15th Annual Asia Oil & Gas Conference
ENERGY SECURITY BEYOND THE NEW REALITY
Assalamualaikum Warahmatullahi Wabarakatuh and Good Morning
Yang Berbahagia Dato’ Shamsul Azhar Abbas
President and Chief Executive Officer, PETRONAS
Ladies and Gentlemen,
1. It is indeed a pleasure to have the opportunity to deliver this Keynote Address at this Fifteenth Annual Asia Oil and Gas Conference. I want to welcome all of you – eminent industry leaders, policymakers, and distinguished participants from the oil and gas producing and consuming countries – as we share critical insights on the issues, the challenges, and the opportunities within the oil and gas industry today.
Cautious optimism of a sustained global economic recovery
2. And indeed, there are many challenges and many opportunities. Last year, this Conference took place in the depths of a severe economic downturn. This was the first truly global recession, and no region, no nation, no sector was spared the effects of a downturn that had – in some cases – devastating economic and social costs.
3. In the advanced economies, the destruction of business and personal wealth ran into trillions of dollars, even as millions lost jobs. International trade contracted with terrifying speed while prices of commodities and manufactured goods slumped, affecting many strong manufacturing economies, including Malaysia.
4. So we are glad to gather, this year, on a more optimistic note. While problems still exist in key parts of the world, and we must always be vigilant, it is true that many regions and countries appear to be recovering more vigorously than we had previously dared to imagine. I am delighted to report that the Malaysian economy continues to outperform our expectations. During the first quarter of this year, growth surged to 10.1 percent on a year-on-year basis — the highest in a decade.
5. But let us be clear, downside risks continue to loom large over the recovery. The pick-up in economic activity has been uneven. Governments and central banks must make wise and forward thinking decisions on fiscal and monetary supports. Debt levels remain high around the world and as the recent Greek debt crisis reminds us, in a world more interdependent than at any time in history, it may still be too early to breathe a collective sigh of relief.
6. I believe it will be some years yet before the world fully overcomes the effects of this “Great Recession”. But a number of important lessons must be learned. For one, the globally-synchronous nature of the downturn showed us just how economically interdependent and how intertwined our fates have become. It also reminded us of the value of working in concert — that the “Great Recession” did not turn into another Great Depression was, in my view, the result of globally co-ordinated policy response.
7. And a lesson for all nations – and one that we are acting on here in Malaysia – is that we must be proactive in charting a path for economic growth in the years to come. There is a new economic order, and the nations that will succeed, will be those that plan ahead, seek new sectors, with will to innovate and invest in human capital. Yes, there has been a global crisis. But we would be remiss if we did not seek to renew our economies in response. A return to status quo cannot do.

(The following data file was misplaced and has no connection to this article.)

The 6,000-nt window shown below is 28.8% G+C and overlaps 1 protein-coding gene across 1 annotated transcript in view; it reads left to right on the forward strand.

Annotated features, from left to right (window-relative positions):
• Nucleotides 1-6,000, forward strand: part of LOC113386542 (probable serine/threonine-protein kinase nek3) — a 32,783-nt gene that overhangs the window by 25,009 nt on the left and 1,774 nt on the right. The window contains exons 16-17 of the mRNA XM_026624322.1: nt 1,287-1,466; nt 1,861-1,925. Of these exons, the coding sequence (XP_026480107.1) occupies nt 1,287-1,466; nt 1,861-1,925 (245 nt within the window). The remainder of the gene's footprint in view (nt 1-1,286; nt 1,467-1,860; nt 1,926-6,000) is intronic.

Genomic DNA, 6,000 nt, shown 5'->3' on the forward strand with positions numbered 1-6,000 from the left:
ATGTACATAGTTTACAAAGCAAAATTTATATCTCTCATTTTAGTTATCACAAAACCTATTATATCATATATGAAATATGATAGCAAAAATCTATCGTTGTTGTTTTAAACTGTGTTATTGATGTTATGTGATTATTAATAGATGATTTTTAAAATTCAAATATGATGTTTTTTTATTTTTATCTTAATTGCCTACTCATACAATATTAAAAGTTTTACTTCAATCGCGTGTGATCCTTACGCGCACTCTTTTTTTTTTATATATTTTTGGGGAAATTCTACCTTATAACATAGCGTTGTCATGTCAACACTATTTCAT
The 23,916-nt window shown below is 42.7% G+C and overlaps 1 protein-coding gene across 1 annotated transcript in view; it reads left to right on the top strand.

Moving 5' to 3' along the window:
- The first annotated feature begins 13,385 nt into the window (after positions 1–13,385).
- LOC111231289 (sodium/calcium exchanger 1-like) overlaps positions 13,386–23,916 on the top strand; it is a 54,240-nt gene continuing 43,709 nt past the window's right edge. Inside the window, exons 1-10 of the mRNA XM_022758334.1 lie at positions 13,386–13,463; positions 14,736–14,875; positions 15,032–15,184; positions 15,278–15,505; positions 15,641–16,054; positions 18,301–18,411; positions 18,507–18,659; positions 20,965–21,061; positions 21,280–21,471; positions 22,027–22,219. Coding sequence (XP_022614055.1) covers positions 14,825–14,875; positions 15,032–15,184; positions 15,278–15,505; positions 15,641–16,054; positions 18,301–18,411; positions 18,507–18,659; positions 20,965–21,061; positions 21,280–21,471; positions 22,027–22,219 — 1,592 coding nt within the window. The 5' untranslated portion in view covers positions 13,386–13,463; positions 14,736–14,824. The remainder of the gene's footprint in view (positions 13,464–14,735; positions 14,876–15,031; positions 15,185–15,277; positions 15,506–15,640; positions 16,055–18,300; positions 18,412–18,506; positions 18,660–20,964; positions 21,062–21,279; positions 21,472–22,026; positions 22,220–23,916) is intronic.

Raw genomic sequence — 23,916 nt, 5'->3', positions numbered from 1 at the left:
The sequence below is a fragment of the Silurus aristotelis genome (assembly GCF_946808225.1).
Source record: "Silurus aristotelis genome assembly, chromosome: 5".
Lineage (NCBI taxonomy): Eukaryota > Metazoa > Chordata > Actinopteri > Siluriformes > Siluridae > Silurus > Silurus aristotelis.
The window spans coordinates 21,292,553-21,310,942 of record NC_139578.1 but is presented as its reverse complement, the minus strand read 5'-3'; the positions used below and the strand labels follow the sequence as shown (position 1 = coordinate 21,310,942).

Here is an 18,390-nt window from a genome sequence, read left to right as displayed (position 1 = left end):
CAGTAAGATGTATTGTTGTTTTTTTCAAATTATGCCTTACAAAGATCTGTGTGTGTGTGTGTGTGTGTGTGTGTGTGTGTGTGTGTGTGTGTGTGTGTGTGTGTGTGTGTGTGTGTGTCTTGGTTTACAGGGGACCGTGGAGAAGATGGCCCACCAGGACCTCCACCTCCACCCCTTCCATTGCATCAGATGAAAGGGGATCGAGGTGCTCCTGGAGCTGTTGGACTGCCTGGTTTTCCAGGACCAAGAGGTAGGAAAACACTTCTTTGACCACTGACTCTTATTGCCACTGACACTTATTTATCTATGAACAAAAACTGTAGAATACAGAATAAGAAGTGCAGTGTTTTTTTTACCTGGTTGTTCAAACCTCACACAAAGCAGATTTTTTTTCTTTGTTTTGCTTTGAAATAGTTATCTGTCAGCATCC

Malaysia Opens a New Chapter in its Economic Development
Ladies and Gentlemen,
8. Malaysia too has reached a defining moment in its development. Recognising that new economic realities will require reinventing our approach to development, the Government launched the New Economic Model (NEM) earlier this year. Its aim, to transform the country into an advanced, high income nation which is inclusive and sustainable nation by 2020.
9. In this regard, the business and investment community will benefit from this New Economic Model — namely, through enhanced market transparency, a fully liberalised and competitive market environment, an efficient and effective public delivery system as well as greater regional market integration. The Government will increase our efforts to provide policy measures and a political environment that encourage private enterprises, both local and foreign, to pursue new investments in their respective commercial interests. This will not only be confined to a few sectors, but across the whole economy, particularly in areas of long-term strategic importance such as the energy sector.
Oil Prices at $80/bbl — A Norm in the ‘New Reality’?
Ladies and Gentlemen,
10. Why are we committed to strategic investments that support innovation and growth in the energy sector – including oil, gas and renewable energies? Notwithstanding Malaysia’s efforts to bolster economic resilience, as a major trading nation, our prosperity is endemically tied to the health and stability of the global economy. Since we met last June, we have seen oil prices edge steadily upwards to around $80 per barrel — a level not seen in eighteen months. This strengthening has come about despite the fact that demand growth has been fairly modest, particularly in the OECD countries, while global supplies remain ample, as reflected in an OPEC spare capacity above recent historic averages.
11. Undoubtedly, this apparent mismatch between prices and supply/demand fundamentals raises questions over whether oil markets have become “overheated”. Some will view current and prospective demand increases – modest though as they are – as being sufficient to justify a new, higher threshold price. Yet others will say that with oil ceasing merely to be a source of energy, higher prices reflect the fact that, as a commodity, oil is today a much sought-after financial asset.